CANADIAN RAILWAY OFFICE OF ARBITRATION
CASE NO. 657
Heard at Montreal, Tuesday, May 9th, 1978
CANADIAN PACIFIC LIMITED
UNITED TRANSPORTATION UNION (T)
Claim for reinstatement of Waiter E. F. Serkosky, Winnipeg.
JOINT STATEMENT OF ISSUE:
Waiter E.F. Serkosky was dismissed from the Company’s service for drinking on duty and failing to perform his duties as a Dining Car Waiter, Dining Car "Annapolis", on Train No. 2, arriving Winnipeg on June 22, 1976.
The Union appealed Waiter Serkosky’s dismissal through the grievance procedure on the grounds that the penalty imposed was too severe but the appeal was denied by the Company.
FOR THE EMPLOYEE: FOR THE COMPANY:
(SGD.) M. KICELUK (SGD.) D. A. DOBBY
GENERAL CHAIRMAN DIRECTOR, PASSENGER OPERATIONS
There appeared on behalf of the Company:
J. Ramage – Special Representative, Montreal
J. T. Sparrow – Manager, Labour Relations, Montreal
D. A. Dobby – Director Passenger Operations, Montreal
And on behalf of the Brotherhood:
M. Kiceluk – General Chairman, Winnipeg
G. W. McDevitt – Vice President, Ottawa
R. Ougler – Secretary General, Montreal
AWARD OF THE ARBITRATOR
There is no doubt that the grievor did consume alcohol while on duty on the run in question. That is an admitted fact, and it is a serious offence. The issue, as is clear from the joint statement, is as to the severity of the discipline imposed.
In determining the issue of severity of penalty regard is to be had to the circumstances of the particular incident, and to the record of the grievor. In the instant case, the grievor was not taken out of service during the course of the run, and was indeed on duty for an extended period. He did not work as a waiter, it seems, but did work as a pantryman. The only evidence as to the grievor’s conduct during the trip (apart from the grievor’s admission to the investigator that he had been drinking) was that of the Dining Car Steward. That evidence is to the effect that the grievor was in possession of alcohol on the outbound trip, and that he was observed drinking on the inbound trip. The Steward stated that the grievor’s condition did not warrant his being removed from service. There is no evidence of complaints from passengers.
The circumstances described would certainly call for the imposition of discipline. In the case of a member of the operating crew, most severe discipline would be imposed, as other cases have held. Generally speaking, an incident of drinking would not call for such a severe penalty in the case of a waiter, but the circumstances of employment on a train make the offence, in my view, a more serious one than it might otherwise be for an employee in such a classification. Nevertheless, having regard to what have been shown to be the circumstances of this case, the particular incident in itself does not call for discharge.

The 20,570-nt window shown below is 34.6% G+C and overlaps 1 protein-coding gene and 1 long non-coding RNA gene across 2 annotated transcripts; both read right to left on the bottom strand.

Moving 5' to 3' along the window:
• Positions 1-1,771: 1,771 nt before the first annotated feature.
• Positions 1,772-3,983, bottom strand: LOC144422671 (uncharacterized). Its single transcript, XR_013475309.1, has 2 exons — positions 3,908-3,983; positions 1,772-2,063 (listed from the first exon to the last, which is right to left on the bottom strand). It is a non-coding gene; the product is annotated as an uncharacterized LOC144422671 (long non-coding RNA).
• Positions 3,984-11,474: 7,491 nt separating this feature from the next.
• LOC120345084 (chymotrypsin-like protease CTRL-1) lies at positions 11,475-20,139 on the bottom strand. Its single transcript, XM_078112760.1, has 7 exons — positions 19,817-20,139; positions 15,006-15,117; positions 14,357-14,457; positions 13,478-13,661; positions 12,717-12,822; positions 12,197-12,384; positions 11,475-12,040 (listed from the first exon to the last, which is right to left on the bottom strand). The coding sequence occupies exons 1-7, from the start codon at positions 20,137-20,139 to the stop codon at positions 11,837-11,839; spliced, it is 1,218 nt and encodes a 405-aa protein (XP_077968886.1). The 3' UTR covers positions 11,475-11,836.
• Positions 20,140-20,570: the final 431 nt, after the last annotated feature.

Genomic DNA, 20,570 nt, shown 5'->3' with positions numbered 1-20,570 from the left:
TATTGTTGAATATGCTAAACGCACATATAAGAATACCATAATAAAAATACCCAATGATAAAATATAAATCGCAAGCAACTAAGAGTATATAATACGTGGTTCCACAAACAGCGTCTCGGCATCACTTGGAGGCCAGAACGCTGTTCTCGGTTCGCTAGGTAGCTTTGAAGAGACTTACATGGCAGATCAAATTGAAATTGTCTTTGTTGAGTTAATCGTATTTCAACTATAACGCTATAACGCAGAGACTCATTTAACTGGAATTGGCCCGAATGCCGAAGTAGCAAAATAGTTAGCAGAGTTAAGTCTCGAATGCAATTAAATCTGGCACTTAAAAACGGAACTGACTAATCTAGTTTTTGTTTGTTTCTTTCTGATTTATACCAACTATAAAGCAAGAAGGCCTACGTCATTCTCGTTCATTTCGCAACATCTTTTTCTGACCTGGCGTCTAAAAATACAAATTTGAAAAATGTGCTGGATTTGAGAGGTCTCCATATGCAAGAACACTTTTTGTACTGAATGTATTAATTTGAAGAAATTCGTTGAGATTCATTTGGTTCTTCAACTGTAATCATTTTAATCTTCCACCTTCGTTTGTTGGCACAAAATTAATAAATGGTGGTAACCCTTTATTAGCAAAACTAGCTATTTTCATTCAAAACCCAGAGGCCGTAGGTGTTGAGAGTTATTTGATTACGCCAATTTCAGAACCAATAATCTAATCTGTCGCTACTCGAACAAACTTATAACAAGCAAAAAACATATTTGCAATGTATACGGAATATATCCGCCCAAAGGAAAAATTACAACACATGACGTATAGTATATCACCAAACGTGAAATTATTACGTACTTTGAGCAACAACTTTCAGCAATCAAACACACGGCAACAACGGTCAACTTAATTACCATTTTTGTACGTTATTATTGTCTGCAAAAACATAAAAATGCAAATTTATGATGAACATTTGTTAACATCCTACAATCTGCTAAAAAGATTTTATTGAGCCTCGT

As to the grievor’s record, it is clear of discipline. He has some thirty-three years’ seniority, following military service overseas, where he was wounded. He was known, however, to have an alcohol problem, and had, some six months before his discharge, been on leave of absence and confined for treatment of that condition. He had received sickness benefits at that time. As was noted in Case No. 273, the Company was not under any obligation to provide treatment for the grievor or to bear the costs of his rehabilitation (except insofar as he might be entitled to sickness benefits, as mentioned above). It was entitled to discipline him. Even in Case No. 273, however, where the grievor had some record of previous discipline, it was held that there were not reasonable grounds to expect that such discipline would necessarily fail. In the instant case, discipline appears to have been imposed on the grievor for the first time. While his personal circumstances would properly be a cause for concern, his long record of discipline-free service must be given the weight it deserves. That record would certainly not serve to justify a more severe penalty than the incident itself, standing alone, would call for. I have indicated that the incident in this case would not call for discharge. The grievor’s long record of good service reinforces that conclusion.
For these reasons, I find that the penalty of discharge was not justified in this case. In Case No. 273, it was ordered that the grievor be reinstated, but without compensation. In that case, the award was issued approximately six months after the grievor had been discharged. While such an award should not be taken as implying that a six-month suspension is necessarily appropriate in such a case, the result, on balance, seemed to be just. In the instant case a period of nearly two years has elapsed since the grievor’s discharge. There is no explanation for this in the material before me, and I make no comment on it. I do not, however, consider that the grievor should bear the entire responsibility therefor, unless it has been shown that he should do so.
Having regard to all the circumstances, it is my award that the grievor be reinstated in employment forthwith, without loss of seniority or other benefits, save only that his compensation for any loss of earnings shall be for the period from January 1, 1977, until the date of reinstatement.
(signed) J. F. W. WEATHERILL